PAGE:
Monday, December 3, 2012

Mortgage Rates: Who and What to Believe?

Mortgage rates will open higher this morning based on early trading action for mortgage-backed securities and indications from pre-market activity in the equity markets.  But are they likely to stay higher?  I suppose it depends on who you choose to listen to and what other news you find meaningful.

Early trading activity is focused on Secretary of the Treasury, Timothy Geithner’s statements over the weekend that Republicans would ultimately accept the Administration’s plan for higher taxes on top earners (and all investors).

This would enable the country to resolve the so-called “fiscal cliff.”  The trouble with focusing on these statements by Secretary Geithner is that they are completely contradicted by statements made by the leaders of the Republican Party in Congress.  I do tend to agree that Republicans in the House of Representatives will ultimately decide to accept higher rates on top earners, but I don’t think it will happen soon or without specific spending cuts put forth by the president.

In real economic news today there are several important developments.

First, China reported the first growth in its manufacturing sector in over a year.  This is a sign that worldwide demand is beginning to increase, which will likely show up in US data as well.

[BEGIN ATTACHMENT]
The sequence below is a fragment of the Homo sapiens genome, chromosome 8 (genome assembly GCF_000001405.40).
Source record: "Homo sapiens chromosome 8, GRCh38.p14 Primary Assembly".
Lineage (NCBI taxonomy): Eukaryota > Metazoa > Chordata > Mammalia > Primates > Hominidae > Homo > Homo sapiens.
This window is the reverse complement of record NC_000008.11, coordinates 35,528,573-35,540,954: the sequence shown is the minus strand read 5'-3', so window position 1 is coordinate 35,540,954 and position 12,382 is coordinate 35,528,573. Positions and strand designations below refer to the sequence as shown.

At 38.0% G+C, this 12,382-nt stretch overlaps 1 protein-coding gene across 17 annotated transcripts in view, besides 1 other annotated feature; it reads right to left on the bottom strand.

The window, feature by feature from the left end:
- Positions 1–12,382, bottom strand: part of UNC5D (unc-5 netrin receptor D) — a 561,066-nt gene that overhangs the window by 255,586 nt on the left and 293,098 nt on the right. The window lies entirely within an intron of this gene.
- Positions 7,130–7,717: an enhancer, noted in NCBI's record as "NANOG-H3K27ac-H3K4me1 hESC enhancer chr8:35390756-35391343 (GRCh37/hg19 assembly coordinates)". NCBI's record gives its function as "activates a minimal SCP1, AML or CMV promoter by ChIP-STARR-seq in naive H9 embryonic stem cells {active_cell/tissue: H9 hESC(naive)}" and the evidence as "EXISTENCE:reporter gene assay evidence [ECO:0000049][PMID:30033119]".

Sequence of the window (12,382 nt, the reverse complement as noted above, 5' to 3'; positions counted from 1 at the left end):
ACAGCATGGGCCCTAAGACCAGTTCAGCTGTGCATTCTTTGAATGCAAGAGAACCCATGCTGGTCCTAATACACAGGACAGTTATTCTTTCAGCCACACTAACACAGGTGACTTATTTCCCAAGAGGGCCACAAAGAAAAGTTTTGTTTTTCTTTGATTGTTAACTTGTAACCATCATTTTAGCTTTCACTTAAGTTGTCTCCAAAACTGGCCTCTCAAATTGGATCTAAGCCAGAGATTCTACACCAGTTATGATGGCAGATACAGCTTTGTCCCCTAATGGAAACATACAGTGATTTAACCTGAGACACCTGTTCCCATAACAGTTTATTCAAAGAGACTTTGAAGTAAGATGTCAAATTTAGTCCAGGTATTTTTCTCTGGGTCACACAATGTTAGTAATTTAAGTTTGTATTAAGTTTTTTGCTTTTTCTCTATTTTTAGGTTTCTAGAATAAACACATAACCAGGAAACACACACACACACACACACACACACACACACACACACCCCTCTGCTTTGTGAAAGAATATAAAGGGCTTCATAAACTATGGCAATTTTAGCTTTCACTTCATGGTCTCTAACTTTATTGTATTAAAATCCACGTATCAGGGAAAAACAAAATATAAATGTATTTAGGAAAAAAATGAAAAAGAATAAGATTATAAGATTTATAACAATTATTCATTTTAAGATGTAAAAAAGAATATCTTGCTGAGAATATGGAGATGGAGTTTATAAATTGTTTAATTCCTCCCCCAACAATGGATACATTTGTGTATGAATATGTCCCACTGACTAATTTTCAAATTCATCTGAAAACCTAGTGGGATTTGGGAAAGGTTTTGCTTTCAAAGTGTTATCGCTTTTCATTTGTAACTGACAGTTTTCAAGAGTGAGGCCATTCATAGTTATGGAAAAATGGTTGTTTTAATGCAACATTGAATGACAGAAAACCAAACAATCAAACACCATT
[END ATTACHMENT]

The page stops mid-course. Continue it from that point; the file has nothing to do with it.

We will find out at 10 AM ET when the monthly ISM Index of US manufacturing activity is released. Expectations are for a slight drop from last month’s levels, but this could simply be a function of the after-effects of Hurricane Sandy. An upward surprise could cause rates to rise even more.

Also at 10 AM this morning will be the monthly construction spending report. Much like with the ISM report the forecast is for a slight decline.  But again a surprise higher could fuel a spike in mortgage rates as it would signal stronger economic activity than anticipated.

This week is crucial for mortgage rates and most of the potential pressure is for higher rates.

If the data on manufacturing, services and employment this week come in as expected we will buy a little more time with all-time low mortgage rates.  If however we get a surprise to the high side a sudden spike in rates could occur.  It really boils down to whether Hurricane Sandy had the impact on the economy that the experts believe it had.  We’ll know very soon.

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